When it comes to Thanksgiving, time spent with family and friends, and bellies full of turkey, potatoes, stuffing, and a plethora of pies, most typically come to mind. What far fewer people know is that the November holiday lays claim to being the leading day of the year for U.S. home cooking fires.
In 2015, Thanksgiving had almost four times the average daily number of reported home structure fires caused by cooking with 1,760 incidents reported. That number reflects a 259% jump over the average number of fires per day. The day before Thanksgiving ranked as the second worst day for cooking fires with 75% more fires (860 incidents) than typically seen on an average day.
Between 2011 and 2015, U.S. fire departments responded to an annual average of 170,200 home structure fires involving cooking equipment, which resulted in 510 civilian fire deaths, 5,470 civilian fire injuries, and $1.2 billion in direct property damage. Unattended cooking was, by far, the leading contributing factor in these fires and fire fatalities.
With so much going on around us, it’s important to keep these simple tips in mind when cooking, sautéing or baking:
Although frying turkeys at Thanksgiving have become a popular trend, the National Fire Protection Association (NFPA) discourages turkey fryers because the hot oil used can often lead to devastating burns, other injuries, and the destruction of property. If you would like to enjoy fried turkey, the NFPA recommends that you turn to grocery stores, specialty food retailers and restaurants.
Additional tips and resources can be found on NFPA’s Thanksgiving webpage. General cooking safety information including safety tip sheets, infographics, videos and more can be found on NFPA’s Cooking Fire Safety Central webpage. Enjoy time with your loved ones and delicious food this Thanksgiving, and take the necessary steps to be safe!
Halloween is fast approaching, and with it, the rush to find the perfect costume, that great pumpkin, and just the right decorations to cover your house. Hidden within all this fun and excitement are potential fire hazards, and NFPA wants to remind everyone about some simple Halloween safety tips to help avoid seasonal hazards.
During the years 2011-2015, U.S. fire departments responded to an estimated average of 840 home structure fires annually that began with decorations. These fires caused an average of 2 civilian deaths, 36 civilian injuries, and $11.4 million in direct property damage per year. Almost half (45%) of these fires were tied to decorations being too close to some type of heat source, such as a candle. A fire can start when candles are too close to decorations or when long, trailing costumes come into contact with candles.
To help others safely enjoy fall festivities, NFPA has created a Halloween safety video and a Halloween fire safety tip graphic that you can share with family and friends. The following tips can help ensure a harm-free holiday season:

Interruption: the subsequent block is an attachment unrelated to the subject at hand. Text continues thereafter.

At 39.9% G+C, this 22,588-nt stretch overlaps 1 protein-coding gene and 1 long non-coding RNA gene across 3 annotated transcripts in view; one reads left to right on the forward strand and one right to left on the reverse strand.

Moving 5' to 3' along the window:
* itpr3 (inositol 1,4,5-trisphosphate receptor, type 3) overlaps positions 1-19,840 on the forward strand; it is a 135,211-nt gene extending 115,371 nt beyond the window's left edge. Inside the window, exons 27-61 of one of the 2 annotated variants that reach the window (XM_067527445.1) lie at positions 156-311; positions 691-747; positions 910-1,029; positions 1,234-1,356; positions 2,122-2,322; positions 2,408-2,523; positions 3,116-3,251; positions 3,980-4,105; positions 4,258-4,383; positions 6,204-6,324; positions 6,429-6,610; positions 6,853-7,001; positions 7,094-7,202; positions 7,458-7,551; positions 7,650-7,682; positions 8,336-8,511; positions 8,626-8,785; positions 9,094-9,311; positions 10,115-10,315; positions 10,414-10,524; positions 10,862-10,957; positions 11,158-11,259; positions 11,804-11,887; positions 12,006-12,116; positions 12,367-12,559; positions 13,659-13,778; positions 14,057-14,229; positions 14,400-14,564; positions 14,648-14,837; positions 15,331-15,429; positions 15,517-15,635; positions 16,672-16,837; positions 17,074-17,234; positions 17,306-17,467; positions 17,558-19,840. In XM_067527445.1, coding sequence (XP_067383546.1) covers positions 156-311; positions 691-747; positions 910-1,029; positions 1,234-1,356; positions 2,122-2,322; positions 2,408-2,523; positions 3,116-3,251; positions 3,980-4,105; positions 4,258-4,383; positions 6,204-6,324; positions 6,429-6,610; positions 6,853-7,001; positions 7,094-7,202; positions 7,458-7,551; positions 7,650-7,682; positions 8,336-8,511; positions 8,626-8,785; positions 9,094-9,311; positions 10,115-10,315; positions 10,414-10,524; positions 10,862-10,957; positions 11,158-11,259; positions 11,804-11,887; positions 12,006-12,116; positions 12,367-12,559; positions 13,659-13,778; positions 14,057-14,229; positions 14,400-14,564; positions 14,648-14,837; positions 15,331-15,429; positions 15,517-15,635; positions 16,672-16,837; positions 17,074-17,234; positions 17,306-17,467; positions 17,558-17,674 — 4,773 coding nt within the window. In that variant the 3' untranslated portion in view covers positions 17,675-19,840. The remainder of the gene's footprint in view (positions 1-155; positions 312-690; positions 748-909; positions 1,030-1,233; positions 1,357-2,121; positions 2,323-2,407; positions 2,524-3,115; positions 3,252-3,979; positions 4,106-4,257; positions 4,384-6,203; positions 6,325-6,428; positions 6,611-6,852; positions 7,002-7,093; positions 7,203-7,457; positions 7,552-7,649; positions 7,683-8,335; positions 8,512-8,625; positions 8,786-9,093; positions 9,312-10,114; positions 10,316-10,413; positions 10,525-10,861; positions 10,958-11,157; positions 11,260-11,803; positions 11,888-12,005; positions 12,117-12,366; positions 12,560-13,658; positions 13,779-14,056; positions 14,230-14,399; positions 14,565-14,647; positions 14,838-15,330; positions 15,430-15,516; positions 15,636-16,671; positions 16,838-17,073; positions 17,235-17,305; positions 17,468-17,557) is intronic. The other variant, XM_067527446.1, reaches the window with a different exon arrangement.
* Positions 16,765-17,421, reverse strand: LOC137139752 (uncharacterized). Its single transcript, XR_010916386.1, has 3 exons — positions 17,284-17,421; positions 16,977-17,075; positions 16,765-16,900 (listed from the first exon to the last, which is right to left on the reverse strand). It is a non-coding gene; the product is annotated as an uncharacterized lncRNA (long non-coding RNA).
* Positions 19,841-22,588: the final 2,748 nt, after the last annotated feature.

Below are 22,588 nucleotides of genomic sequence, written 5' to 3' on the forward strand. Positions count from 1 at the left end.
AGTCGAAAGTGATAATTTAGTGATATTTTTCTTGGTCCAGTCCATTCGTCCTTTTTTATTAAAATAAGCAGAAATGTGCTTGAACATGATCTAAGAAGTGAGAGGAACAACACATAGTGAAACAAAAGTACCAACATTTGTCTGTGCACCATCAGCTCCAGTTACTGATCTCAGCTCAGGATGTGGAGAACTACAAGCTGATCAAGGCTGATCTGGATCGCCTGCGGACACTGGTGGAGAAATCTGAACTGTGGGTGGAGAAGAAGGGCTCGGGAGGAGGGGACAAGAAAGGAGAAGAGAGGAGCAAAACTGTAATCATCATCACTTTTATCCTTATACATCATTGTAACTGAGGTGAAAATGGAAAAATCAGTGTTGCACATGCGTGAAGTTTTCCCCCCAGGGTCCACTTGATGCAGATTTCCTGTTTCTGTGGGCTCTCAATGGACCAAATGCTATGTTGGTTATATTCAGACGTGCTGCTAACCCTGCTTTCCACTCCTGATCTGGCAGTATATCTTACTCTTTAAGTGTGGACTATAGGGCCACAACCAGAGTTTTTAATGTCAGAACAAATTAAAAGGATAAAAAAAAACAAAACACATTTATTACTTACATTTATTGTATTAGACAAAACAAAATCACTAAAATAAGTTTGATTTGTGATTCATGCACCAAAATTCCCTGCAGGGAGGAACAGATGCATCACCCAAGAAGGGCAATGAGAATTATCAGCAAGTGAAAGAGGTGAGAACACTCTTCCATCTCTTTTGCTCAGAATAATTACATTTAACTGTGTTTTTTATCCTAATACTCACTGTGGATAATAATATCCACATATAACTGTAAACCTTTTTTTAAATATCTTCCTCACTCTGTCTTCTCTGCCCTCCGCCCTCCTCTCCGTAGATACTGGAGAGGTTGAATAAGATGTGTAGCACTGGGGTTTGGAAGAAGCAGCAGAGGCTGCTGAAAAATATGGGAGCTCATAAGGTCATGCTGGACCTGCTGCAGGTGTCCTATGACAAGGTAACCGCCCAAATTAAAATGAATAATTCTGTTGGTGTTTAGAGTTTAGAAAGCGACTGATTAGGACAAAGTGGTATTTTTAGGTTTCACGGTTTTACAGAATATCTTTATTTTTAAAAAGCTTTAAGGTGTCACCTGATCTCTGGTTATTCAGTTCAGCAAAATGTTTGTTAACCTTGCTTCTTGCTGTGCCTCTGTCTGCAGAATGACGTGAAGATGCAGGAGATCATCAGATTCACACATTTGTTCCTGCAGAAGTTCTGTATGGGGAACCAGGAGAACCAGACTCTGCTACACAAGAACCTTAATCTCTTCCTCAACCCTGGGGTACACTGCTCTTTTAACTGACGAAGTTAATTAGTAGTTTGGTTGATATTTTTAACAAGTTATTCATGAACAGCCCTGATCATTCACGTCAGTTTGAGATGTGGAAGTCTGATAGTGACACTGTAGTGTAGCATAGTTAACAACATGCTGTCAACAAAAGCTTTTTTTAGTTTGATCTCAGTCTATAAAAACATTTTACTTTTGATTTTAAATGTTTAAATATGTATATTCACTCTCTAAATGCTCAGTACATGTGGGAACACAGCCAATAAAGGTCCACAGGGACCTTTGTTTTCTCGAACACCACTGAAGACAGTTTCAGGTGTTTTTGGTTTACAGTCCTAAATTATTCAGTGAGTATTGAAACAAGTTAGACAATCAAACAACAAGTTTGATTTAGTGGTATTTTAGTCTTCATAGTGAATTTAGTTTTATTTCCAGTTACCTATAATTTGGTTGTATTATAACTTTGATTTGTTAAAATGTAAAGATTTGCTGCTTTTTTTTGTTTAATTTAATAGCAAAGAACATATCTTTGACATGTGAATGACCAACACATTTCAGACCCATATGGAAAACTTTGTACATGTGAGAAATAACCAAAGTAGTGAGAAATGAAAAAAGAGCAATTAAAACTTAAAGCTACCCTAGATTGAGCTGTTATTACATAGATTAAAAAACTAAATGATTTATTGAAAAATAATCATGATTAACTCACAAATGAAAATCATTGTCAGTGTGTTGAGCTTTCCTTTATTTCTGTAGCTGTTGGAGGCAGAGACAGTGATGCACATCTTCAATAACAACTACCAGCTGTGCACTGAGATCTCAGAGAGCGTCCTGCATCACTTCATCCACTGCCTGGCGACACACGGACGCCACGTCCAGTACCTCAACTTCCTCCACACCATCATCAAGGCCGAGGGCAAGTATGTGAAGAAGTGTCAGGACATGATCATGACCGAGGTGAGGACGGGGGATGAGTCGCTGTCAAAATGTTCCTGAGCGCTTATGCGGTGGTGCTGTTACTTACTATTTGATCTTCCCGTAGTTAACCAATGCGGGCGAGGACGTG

Have a great Halloween!
Drones were once viewed as tech toys only purchased for the novelty of taking pictures and videos from new angles. The uses for drones, however, have changed and so too have perceptions about them.
In recent weeks, we have seen drones effectively employed during recovery efforts in Texas in the aftermath of Hurricane Harvey. Drones can be used in disaster areas long before its safe for humans to get there. They work in tandem with helicopters flying overhead to give authorities a better sense of what they will need to prioritize in the rebuilding process. Companies are also using small UAS to survey devastated areas so they can strategize rebuilding efforts. For example, drones may capture images of infrastructure like railroads or roadways to determine how they can transport necessities and building supplies to the affected areas.
The concept behind small unmanned aircraft systems (sUAS) is simple, but their systems can be complex. They are generally comprised of four propellers attached to a body in the middle (a quadcopter). Typically, they carry a camera on-board, and can range in size from less than a pound to 60 pounds.
The topic of drones have spurred countless conversations and endless possibilities, typically tinged with elements of fear, regulatory considerations, privacy issues, hope, and innovation. NFPA is currently working on NFPA 2400 Standard for Small Unmanned Aircraft Systems (sUAS) used for Public Safety Operations. The proposed standard will cover the minimum requirements for operation, deployment, and implementation of small unmanned aircraft systems (sUAS) for public safety operations.
Companies are also using drones to assess damage to their buildings and real estate in Texas. Helicopters may be unable to see structural problems from afar. Companies like AT&T can use drones to assess damages to cell towers early in the game so that cell service can be preserved or restored; and the oil and gas industries can use sUAS to determine if there has been any damage to refineries or storage facilities in the wake of natural disasters.
Drones not only give their human pilots an aerial view, but can also document history. Insurance companies are assessing home damage with drones by taking before and after photos of devastation. The pictures taken help companies know what the properties in the affected areas looked like before Harvey. High definition drone photographs save time, allow for immediate damage to be documented, and can speed up the overall number of claims that adjusters can handle. This information exchange expedites the insurance process, helps homeowners to tackle home repairs quickly, and move on with their lives.
Whether you are excited for what the future might hold for drones, or remain skeptical about the idea of a sUAS flying overhead, they certainly have shown that they can be beneficial in assessing damages to properties, especially during natural disasters like Hurricane Harvey.